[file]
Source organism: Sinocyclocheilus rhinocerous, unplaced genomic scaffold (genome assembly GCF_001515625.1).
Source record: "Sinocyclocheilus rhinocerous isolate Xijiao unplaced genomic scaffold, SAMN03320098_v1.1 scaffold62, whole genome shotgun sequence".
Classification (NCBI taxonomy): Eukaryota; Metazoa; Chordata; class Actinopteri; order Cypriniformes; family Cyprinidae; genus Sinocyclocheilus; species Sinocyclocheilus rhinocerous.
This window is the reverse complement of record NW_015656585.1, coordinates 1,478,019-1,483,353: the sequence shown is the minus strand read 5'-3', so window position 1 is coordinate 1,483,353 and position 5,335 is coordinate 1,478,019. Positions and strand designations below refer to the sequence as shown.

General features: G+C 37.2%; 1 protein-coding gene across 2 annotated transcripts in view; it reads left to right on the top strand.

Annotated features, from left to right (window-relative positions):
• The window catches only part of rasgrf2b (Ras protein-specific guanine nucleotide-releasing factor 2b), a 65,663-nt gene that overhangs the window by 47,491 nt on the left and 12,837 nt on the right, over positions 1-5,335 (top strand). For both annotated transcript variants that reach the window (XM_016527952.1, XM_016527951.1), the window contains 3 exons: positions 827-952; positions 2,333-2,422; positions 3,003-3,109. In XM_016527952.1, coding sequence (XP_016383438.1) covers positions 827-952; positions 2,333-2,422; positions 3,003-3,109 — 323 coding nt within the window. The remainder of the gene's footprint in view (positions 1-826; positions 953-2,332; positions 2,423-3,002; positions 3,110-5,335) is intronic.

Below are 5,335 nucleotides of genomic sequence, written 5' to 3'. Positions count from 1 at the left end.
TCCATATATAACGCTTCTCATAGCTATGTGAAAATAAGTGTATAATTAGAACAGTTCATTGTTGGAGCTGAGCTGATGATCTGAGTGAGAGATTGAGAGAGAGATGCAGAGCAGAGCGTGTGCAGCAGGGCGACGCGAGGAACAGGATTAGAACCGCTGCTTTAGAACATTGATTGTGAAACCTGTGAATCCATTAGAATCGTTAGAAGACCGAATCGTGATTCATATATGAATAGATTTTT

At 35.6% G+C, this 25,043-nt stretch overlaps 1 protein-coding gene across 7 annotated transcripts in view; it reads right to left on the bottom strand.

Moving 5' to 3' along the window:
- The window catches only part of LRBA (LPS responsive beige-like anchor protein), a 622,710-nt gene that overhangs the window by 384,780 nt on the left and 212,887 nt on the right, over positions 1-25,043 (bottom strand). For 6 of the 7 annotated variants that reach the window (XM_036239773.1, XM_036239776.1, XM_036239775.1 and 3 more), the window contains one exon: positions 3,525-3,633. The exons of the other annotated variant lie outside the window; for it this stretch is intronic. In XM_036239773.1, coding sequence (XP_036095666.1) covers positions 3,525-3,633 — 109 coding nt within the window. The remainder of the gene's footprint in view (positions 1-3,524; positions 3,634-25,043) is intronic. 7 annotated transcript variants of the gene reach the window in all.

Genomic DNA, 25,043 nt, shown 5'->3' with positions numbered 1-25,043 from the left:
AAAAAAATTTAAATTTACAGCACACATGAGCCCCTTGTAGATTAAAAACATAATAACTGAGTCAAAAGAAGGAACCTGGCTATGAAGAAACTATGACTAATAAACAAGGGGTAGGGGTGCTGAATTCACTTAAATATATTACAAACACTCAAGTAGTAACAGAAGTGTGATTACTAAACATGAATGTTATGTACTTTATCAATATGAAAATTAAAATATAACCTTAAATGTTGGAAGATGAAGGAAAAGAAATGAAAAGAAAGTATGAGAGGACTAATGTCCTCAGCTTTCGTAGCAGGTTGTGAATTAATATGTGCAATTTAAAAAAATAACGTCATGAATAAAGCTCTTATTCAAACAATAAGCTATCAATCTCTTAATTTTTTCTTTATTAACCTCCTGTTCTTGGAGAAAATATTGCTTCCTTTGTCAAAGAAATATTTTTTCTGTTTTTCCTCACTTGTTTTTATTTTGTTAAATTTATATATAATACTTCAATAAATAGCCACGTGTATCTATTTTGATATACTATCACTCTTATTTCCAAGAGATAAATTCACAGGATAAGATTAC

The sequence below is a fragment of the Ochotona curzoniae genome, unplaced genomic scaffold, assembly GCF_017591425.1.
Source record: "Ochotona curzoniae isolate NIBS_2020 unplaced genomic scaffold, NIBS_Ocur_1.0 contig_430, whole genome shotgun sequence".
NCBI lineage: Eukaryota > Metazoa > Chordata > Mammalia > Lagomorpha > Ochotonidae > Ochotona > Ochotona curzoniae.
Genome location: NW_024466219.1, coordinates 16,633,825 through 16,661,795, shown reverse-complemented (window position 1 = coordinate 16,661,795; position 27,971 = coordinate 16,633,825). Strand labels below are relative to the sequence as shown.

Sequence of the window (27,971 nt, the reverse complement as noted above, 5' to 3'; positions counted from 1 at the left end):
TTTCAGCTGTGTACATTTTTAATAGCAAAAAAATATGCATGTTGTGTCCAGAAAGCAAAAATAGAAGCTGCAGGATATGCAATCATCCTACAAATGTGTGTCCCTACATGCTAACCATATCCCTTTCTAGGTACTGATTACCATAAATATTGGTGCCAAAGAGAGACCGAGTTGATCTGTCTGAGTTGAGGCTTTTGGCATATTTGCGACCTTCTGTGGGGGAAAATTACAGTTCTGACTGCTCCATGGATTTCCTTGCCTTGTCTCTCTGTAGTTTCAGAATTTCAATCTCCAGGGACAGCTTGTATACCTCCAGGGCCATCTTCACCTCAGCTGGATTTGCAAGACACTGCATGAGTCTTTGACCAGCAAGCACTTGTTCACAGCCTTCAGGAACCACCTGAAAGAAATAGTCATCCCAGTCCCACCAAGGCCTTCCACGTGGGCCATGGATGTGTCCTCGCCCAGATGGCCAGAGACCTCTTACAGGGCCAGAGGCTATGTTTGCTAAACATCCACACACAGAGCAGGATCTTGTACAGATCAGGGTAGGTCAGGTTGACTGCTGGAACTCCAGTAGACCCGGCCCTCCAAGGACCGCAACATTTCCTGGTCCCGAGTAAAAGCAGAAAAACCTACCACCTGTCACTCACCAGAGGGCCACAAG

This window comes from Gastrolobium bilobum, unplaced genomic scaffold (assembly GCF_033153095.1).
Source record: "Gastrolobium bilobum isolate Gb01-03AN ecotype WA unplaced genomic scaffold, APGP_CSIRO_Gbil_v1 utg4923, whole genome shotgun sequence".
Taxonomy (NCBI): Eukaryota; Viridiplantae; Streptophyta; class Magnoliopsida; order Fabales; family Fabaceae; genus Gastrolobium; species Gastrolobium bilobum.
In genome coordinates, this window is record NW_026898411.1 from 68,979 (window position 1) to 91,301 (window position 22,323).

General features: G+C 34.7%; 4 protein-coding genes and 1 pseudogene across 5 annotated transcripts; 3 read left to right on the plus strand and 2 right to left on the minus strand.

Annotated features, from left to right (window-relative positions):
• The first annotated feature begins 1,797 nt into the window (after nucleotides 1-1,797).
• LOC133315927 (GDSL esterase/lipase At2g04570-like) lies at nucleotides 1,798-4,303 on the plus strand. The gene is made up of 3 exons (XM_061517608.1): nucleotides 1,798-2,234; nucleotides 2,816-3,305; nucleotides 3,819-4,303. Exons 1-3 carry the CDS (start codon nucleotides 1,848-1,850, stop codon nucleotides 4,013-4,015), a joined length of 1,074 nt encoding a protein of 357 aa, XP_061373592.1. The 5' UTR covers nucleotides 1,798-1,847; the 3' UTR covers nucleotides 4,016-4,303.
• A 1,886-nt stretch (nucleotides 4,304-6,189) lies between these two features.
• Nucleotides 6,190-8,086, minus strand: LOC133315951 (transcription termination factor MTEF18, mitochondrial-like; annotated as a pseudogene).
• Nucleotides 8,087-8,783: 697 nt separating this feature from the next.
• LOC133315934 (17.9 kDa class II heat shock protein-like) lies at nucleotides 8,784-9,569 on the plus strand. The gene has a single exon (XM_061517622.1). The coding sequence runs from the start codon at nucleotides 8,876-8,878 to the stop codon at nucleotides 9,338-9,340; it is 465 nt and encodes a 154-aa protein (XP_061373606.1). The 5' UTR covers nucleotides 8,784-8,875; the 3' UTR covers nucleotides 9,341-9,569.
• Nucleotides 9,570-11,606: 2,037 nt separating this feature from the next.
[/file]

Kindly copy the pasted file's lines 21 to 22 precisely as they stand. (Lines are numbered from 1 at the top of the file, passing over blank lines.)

This window comes from Gastrolobium bilobum, unplaced genomic scaffold (assembly GCF_033153095.1).
Source record: "Gastrolobium bilobum isolate Gb01-03AN ecotype WA unplaced genomic scaffold, APGP_CSIRO_Gbil_v1 utg4923, whole genome shotgun sequence".